Environment: Does the scientific environment in which the work will be done contribute to the probability of success of the overall program and research subprojects?  Does the proposed faculty research take advantage of unique features of the scientific environment or employ useful collaborative arrangements? Is there evidence of institutional support and oversight of the RIMI supported faculty research subproject(s)?

Is the proposed budget and duration, including the justification for requested items in terms of the aims and methods of the proposed programmatic cores and research studies appropriate

2.A. Additional Review Criteria:

In addition to the above criteria, the following items will continue to be considered in the determination of scientific merit and the rating:

Protection of Human Subjects from Research Risk: The involvement of human subjects and protections from research risk relating to their participation in the proposed research will be assessed (see the Research Plan section on Human Subjects in the PHS 398 instructions).

Inclusion of Women, Minorities and Children in Research: The adequacy of plans to include subjects from both genders, all racial and ethnic groups (and subgroups), and children as appropriate for the scientific goals of the research will be assessed. Plans for the recruitment and retention of subjects will also be evaluated (see the Research Plan section on Human Subjects in the PHS 398 instructions).

Care and Use of Vertebrate Animals in Research: If vertebrate animals are to be used in the project, the five points described in the Vertebrate Animals section of the Research Plan will be assessed.

Biohazards: If materials or procedures are proposed that are potentially hazardous to research personnel and/or the environment, determine if the proposed protection is adequate.

2.B. Additional Review Considerations

Budget: The reasonableness of the proposed budget and the requested period of support in relation to the proposed research. The priority score should not be affected by the evaluation of the budget.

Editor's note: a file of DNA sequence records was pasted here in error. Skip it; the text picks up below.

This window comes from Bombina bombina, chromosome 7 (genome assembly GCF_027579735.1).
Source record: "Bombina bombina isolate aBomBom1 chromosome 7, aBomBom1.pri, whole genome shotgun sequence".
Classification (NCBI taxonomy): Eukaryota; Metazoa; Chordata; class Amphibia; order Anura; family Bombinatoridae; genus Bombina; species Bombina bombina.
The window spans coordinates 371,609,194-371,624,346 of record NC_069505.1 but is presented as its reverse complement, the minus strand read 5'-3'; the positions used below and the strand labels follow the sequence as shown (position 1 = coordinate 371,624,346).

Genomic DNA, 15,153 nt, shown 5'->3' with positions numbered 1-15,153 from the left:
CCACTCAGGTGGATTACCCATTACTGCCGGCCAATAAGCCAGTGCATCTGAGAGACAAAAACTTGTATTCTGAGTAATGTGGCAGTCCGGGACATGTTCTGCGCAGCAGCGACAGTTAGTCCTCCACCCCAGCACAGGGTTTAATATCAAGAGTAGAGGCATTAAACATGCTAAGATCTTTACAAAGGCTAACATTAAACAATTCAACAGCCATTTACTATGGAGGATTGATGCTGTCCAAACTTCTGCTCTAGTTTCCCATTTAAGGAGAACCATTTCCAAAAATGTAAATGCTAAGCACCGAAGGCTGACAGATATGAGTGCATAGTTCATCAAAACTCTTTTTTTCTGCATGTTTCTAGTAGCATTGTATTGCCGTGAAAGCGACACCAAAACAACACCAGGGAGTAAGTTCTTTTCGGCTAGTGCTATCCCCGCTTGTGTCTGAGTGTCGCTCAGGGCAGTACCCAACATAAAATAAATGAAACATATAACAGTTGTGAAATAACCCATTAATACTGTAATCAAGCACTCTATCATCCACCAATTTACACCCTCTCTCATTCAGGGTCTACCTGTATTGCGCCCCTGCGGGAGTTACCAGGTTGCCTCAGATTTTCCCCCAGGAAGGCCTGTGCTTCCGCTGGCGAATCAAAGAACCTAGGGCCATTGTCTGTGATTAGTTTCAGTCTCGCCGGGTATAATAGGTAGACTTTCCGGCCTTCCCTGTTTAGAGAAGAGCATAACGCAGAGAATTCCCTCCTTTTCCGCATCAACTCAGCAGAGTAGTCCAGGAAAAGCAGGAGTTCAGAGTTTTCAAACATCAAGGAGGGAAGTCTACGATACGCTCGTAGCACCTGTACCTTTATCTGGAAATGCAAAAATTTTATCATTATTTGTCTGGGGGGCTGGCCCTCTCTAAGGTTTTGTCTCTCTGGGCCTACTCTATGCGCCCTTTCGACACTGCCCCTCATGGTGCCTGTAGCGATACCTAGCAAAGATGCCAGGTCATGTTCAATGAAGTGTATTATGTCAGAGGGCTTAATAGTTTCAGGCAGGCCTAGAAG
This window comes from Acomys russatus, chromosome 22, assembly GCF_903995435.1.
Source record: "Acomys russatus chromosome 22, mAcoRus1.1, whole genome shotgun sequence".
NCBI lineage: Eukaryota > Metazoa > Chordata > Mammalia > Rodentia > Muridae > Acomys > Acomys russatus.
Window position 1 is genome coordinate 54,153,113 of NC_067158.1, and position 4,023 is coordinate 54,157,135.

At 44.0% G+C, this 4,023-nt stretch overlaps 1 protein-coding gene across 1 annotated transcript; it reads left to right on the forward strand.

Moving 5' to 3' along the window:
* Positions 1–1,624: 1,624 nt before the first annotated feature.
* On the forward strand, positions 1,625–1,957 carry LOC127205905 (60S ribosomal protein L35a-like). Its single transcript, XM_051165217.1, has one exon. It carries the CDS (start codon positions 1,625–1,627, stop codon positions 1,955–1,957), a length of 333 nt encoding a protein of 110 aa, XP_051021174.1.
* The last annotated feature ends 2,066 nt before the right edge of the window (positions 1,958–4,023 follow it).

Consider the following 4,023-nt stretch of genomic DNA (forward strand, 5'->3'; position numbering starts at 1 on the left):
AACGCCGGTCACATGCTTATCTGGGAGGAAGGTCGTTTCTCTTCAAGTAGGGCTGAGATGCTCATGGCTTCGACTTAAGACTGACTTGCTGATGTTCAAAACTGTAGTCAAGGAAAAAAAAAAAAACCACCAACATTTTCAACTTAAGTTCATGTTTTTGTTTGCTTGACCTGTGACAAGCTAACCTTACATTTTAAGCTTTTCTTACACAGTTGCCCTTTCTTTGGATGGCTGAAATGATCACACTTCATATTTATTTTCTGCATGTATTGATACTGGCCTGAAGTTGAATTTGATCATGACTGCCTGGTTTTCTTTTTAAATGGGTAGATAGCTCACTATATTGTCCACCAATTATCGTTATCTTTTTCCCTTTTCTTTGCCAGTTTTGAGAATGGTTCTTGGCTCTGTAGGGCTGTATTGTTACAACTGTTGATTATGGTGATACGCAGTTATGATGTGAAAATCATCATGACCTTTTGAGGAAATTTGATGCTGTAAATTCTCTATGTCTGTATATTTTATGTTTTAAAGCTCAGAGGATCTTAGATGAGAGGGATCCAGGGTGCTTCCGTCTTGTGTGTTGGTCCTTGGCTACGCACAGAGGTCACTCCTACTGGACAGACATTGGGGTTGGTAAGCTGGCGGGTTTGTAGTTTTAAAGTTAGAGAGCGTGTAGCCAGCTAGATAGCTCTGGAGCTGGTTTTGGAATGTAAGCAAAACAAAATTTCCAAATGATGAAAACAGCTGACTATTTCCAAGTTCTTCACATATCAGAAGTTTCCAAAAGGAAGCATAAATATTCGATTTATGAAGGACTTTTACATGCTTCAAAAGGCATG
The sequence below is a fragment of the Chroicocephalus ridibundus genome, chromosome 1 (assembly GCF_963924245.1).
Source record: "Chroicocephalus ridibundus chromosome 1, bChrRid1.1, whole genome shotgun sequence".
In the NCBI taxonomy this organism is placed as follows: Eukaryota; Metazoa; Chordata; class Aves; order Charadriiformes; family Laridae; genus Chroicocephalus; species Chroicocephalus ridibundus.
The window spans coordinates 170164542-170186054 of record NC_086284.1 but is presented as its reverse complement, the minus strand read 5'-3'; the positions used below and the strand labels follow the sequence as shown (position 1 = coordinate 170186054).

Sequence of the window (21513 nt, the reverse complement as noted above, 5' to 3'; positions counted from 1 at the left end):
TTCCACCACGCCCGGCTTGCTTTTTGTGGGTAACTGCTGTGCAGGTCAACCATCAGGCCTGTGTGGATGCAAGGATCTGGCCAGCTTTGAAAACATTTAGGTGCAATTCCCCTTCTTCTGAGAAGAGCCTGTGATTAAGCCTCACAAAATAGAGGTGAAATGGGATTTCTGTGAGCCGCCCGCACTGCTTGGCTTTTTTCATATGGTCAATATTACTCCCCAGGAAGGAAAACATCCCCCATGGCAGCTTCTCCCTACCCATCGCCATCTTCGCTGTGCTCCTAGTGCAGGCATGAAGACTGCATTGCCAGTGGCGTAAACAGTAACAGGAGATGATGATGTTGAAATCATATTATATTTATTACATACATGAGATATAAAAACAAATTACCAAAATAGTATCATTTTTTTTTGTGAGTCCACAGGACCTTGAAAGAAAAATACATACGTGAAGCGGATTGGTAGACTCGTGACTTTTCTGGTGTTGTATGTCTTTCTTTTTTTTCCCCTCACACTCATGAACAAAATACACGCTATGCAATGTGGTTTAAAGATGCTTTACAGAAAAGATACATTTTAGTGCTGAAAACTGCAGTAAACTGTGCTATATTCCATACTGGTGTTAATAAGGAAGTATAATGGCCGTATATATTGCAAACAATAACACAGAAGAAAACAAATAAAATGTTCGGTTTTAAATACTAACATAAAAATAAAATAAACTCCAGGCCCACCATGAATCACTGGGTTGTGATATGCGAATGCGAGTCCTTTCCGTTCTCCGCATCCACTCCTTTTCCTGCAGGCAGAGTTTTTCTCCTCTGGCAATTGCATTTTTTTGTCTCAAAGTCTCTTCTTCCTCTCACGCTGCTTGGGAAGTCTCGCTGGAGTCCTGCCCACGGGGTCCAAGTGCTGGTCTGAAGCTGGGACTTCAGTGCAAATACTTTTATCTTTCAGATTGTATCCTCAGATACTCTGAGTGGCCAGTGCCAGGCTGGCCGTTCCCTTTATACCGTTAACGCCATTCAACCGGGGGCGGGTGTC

2.C. Resource Sharing Plan(s)   

When relevant, reviewers will be instructed to comment on the reasonableness of the following Resource Sharing Plans, or the rationale for not sharing the following types of resources. However, reviewers will not factor the proposed resource sharing plan(s) into the determination of scientific merit or priority score, unless noted otherwise in the FOA. Program staff within the IC will be responsible for monitoring the resource sharing.

3. Anticipated Announcement and Award Dates

Not Applicable

Section VI. Award Administration Information


1. Award Notices

After the peer review of the application is completed, the PD/PI will be able to access his or her Summary Statement (written critique) via the eRA Commons.

If the application is under consideration for funding, NIH will request "just-in-time" information from the applicant. For details, applicants may refer to the NIH Grants Policy Statement Part II: Terms and Conditions of NIH Grant Awards, Subpart A: General.

A formal notification in the form of a Notice of Award (NoA) will be provided to the applicant organization. The NoA signed by the grants management officer is the authorizing document. Once all administrative and programmatic issues have been resolved, the NoA will be generated via email notification from the awarding component to the grantee business official (designated in item 12 on the Application Face Page). If a grantee is not email enabled, a hard copy of the Notice of Award will be mailed to the business official.

Selection of an application for award is not an authorization to begin performance. Any costs incurred before receipt of the NoA are at the recipient's risk. These costs may be reimbursed only to the extent considered allowable pre-award costs. See Also Section IV.5. Funding Restrictions.